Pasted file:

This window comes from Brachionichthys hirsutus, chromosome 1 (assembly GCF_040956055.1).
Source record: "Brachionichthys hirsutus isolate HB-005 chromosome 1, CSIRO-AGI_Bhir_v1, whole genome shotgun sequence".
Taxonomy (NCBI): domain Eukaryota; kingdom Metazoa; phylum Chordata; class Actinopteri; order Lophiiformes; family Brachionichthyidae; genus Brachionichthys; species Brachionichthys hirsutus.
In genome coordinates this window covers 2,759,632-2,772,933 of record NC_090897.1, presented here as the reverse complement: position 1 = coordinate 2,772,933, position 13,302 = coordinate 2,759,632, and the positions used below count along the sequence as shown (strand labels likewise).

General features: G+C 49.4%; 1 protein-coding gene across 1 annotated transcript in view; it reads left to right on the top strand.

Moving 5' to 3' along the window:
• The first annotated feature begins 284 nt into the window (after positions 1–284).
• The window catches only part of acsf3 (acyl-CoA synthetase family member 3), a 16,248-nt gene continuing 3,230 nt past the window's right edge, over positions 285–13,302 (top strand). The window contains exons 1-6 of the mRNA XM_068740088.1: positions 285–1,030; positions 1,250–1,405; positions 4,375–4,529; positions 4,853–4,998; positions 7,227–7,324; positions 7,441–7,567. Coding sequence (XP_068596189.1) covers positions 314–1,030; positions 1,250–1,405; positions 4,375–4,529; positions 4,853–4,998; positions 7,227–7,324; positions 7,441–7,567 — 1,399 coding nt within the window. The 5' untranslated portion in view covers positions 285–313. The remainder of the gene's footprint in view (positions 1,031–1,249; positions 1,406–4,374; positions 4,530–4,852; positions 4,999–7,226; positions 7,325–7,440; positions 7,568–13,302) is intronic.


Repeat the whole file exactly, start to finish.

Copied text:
This window comes from Brachionichthys hirsutus, chromosome 1 (assembly GCF_040956055.1).
Source record: "Brachionichthys hirsutus isolate HB-005 chromosome 1, CSIRO-AGI_Bhir_v1, whole genome shotgun sequence".
Taxonomy (NCBI): domain Eukaryota; kingdom Metazoa; phylum Chordata; class Actinopteri; order Lophiiformes; family Brachionichthyidae; genus Brachionichthys; species Brachionichthys hirsutus.
In genome coordinates this window covers 2,759,632-2,772,933 of record NC_090897.1, presented here as the reverse complement: position 1 = coordinate 2,772,933, position 13,302 = coordinate 2,759,632, and the positions used below count along the sequence as shown (strand labels likewise).

General features: G+C 49.4%; 1 protein-coding gene across 1 annotated transcript in view; it reads left to right on the top strand.

Moving 5' to 3' along the window:
• The first annotated feature begins 284 nt into the window (after positions 1–284).
• The window catches only part of acsf3 (acyl-CoA synthetase family member 3), a 16,248-nt gene continuing 3,230 nt past the window's right edge, over positions 285–13,302 (top strand). The window contains exons 1-6 of the mRNA XM_068740088.1: positions 285–1,030; positions 1,250–1,405; positions 4,375–4,529; positions 4,853–4,998; positions 7,227–7,324; positions 7,441–7,567. Coding sequence (XP_068596189.1) covers positions 314–1,030; positions 1,250–1,405; positions 4,375–4,529; positions 4,853–4,998; positions 7,227–7,324; positions 7,441–7,567 — 1,399 coding nt within the window. The 5' untranslated portion in view covers positions 285–313. The remainder of the gene's footprint in view (positions 1,031–1,249; positions 1,406–4,374; positions 4,530–4,852; positions 4,999–7,226; positions 7,325–7,440; positions 7,568–13,302) is intronic.